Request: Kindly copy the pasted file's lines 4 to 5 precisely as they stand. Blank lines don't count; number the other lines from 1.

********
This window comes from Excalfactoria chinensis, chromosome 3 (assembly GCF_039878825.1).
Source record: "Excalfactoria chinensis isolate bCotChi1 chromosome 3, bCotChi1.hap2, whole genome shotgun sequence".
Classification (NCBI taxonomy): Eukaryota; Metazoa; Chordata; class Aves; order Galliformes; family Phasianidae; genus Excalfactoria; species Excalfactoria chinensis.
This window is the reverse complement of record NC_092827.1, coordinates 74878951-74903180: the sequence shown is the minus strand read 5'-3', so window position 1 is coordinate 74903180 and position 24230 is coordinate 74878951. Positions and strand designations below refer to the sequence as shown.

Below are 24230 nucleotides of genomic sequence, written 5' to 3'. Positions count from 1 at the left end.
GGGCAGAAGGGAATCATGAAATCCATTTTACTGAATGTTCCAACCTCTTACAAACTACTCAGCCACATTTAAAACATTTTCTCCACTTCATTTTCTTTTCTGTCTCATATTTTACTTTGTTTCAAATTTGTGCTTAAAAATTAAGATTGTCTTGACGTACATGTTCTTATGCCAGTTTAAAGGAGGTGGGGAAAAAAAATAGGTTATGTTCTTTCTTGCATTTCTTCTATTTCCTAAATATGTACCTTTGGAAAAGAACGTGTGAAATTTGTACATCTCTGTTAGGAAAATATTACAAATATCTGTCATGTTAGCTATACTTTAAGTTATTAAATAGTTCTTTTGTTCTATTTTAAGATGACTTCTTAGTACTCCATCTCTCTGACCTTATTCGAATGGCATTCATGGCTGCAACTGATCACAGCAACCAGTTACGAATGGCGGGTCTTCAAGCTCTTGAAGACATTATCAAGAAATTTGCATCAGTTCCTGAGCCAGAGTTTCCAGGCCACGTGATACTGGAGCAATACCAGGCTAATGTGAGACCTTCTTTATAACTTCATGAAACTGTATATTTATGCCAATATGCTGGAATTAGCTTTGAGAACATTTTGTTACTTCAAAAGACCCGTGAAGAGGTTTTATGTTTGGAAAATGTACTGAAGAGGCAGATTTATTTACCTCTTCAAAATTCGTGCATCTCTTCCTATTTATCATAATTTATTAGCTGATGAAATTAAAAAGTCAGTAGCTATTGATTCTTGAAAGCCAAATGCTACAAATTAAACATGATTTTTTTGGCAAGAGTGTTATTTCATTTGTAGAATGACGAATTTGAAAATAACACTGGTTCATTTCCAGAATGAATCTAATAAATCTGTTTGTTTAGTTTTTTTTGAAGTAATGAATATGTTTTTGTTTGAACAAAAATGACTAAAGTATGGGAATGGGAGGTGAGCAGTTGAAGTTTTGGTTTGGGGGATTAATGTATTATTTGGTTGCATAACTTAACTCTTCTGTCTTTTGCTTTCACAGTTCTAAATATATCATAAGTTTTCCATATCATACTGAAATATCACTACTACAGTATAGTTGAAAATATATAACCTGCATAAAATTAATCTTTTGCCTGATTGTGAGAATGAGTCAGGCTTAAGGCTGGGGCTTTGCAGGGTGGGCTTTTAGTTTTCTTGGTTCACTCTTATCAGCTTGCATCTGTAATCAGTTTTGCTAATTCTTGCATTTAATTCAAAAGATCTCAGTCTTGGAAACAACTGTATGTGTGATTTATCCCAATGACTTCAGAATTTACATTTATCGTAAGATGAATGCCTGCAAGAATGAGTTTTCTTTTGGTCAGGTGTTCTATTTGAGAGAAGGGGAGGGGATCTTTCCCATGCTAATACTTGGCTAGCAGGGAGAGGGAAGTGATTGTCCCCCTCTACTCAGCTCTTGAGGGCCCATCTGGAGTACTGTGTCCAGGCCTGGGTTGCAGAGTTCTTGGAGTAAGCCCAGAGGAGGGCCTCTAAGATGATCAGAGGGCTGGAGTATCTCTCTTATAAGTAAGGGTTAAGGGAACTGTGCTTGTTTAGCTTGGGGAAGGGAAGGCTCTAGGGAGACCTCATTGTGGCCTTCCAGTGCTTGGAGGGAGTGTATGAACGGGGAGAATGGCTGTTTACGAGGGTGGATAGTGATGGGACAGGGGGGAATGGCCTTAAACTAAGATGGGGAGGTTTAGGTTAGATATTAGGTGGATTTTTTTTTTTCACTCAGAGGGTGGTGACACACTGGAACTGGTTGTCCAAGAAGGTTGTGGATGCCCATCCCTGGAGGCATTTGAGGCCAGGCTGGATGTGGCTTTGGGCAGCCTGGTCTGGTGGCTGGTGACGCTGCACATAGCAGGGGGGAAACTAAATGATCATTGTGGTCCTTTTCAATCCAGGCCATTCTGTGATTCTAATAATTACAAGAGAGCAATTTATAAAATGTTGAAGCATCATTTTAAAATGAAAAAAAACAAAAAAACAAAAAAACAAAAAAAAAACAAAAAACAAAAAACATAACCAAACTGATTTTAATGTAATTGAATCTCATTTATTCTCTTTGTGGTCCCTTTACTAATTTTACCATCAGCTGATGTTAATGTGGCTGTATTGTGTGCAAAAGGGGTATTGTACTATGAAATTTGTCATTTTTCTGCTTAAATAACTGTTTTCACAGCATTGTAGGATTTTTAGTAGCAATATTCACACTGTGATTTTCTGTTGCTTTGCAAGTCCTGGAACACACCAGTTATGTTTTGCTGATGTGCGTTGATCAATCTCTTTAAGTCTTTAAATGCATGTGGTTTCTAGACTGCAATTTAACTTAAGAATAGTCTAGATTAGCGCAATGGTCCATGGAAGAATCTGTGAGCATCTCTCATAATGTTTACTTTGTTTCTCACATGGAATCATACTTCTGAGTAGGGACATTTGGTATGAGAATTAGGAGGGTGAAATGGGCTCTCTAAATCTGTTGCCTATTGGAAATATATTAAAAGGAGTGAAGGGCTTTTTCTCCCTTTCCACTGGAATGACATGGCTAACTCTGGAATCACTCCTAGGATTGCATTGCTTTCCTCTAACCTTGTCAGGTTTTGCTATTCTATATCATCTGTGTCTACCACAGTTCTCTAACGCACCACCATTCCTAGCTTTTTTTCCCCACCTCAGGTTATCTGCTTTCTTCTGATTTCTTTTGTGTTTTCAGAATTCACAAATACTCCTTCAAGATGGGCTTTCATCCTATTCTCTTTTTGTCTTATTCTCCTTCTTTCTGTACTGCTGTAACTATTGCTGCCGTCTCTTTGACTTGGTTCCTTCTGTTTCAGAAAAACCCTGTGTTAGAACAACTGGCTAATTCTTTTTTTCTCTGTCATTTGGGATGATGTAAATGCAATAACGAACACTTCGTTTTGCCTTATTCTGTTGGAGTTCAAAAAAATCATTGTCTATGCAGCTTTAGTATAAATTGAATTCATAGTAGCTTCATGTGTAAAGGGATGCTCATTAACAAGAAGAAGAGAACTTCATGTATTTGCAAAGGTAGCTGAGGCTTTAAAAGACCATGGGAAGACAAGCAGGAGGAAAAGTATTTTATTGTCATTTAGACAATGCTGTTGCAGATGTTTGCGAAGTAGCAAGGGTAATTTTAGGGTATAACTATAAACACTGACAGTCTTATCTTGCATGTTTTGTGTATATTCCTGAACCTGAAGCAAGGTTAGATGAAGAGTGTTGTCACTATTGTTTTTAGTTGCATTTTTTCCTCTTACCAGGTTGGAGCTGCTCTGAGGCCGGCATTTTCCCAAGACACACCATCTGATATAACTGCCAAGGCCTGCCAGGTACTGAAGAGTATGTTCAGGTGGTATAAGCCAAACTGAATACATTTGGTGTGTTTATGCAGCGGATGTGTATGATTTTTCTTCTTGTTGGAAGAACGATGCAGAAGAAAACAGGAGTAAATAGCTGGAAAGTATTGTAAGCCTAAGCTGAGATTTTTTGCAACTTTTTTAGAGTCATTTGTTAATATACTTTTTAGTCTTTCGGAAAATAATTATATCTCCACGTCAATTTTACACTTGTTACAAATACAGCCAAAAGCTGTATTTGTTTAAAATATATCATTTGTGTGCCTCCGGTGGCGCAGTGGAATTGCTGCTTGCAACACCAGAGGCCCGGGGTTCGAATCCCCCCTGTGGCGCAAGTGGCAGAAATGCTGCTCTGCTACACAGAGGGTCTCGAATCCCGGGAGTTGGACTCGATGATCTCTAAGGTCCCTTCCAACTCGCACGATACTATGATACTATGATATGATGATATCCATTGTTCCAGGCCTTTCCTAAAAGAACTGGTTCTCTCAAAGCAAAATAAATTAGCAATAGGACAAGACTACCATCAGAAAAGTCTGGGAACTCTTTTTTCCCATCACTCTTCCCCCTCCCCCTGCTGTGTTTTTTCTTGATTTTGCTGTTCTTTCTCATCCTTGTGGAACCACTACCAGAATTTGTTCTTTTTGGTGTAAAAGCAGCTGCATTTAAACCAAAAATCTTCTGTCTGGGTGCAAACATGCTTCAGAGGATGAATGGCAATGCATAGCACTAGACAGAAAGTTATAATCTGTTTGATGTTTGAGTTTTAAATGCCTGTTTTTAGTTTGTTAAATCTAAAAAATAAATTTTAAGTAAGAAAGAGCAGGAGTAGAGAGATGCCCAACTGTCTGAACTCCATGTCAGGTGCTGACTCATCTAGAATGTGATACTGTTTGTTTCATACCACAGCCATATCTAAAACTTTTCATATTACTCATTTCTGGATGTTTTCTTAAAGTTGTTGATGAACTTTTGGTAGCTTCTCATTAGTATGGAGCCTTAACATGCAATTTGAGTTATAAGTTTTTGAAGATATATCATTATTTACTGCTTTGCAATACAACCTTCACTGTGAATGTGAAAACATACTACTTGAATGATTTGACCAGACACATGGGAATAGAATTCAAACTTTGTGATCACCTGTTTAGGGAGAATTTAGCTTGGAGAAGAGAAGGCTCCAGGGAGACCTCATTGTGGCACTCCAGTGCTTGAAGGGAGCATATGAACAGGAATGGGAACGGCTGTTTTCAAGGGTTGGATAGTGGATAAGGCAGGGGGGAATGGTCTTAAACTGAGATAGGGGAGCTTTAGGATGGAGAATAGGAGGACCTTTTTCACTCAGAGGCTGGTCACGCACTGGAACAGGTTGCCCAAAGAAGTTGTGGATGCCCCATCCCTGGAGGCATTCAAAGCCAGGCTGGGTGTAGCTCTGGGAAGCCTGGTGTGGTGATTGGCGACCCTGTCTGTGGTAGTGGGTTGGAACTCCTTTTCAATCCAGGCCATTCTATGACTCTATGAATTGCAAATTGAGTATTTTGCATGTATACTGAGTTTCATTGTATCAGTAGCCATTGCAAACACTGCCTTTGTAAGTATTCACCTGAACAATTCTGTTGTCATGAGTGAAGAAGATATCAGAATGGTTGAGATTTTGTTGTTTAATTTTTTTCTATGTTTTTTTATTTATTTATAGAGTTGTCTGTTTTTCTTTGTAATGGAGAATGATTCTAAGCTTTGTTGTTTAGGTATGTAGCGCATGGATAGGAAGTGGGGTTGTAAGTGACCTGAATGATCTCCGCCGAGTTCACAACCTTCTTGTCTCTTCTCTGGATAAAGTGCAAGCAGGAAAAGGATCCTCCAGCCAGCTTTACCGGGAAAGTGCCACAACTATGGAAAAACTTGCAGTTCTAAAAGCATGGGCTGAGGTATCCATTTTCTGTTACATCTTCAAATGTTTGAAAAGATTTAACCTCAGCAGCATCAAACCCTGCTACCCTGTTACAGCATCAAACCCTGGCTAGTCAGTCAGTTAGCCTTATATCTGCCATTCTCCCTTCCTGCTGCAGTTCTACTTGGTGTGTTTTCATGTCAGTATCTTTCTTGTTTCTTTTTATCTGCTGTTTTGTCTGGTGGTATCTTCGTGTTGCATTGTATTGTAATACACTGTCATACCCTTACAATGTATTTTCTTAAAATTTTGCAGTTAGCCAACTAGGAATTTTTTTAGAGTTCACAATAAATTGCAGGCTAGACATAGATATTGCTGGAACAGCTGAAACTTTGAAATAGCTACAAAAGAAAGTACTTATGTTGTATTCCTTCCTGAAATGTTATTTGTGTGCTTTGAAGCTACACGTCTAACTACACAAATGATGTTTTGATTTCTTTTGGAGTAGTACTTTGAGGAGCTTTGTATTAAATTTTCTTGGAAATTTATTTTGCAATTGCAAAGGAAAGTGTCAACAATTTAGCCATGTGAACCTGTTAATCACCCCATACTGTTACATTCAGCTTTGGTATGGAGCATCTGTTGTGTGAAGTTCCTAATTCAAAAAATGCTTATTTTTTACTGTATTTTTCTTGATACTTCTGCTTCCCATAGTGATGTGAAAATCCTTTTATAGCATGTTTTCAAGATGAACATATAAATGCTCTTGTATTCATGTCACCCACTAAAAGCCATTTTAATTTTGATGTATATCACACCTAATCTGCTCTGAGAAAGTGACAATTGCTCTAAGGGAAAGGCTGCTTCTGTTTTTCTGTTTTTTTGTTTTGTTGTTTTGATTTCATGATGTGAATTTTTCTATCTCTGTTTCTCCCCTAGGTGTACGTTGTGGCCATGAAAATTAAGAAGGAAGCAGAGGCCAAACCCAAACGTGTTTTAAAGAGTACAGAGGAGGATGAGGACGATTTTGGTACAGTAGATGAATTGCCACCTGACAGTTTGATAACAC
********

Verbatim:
This window is the reverse complement of record NC_092827.1, coordinates 74878951-74903180: the sequence shown is the minus strand read 5'-3', so window position 1 is coordinate 74903180 and position 24230 is coordinate 74878951. Positions and strand designations below refer to the sequence as shown.

Below are 24230 nucleotides of genomic sequence, written 5' to 3'. Positions count from 1 at the left end.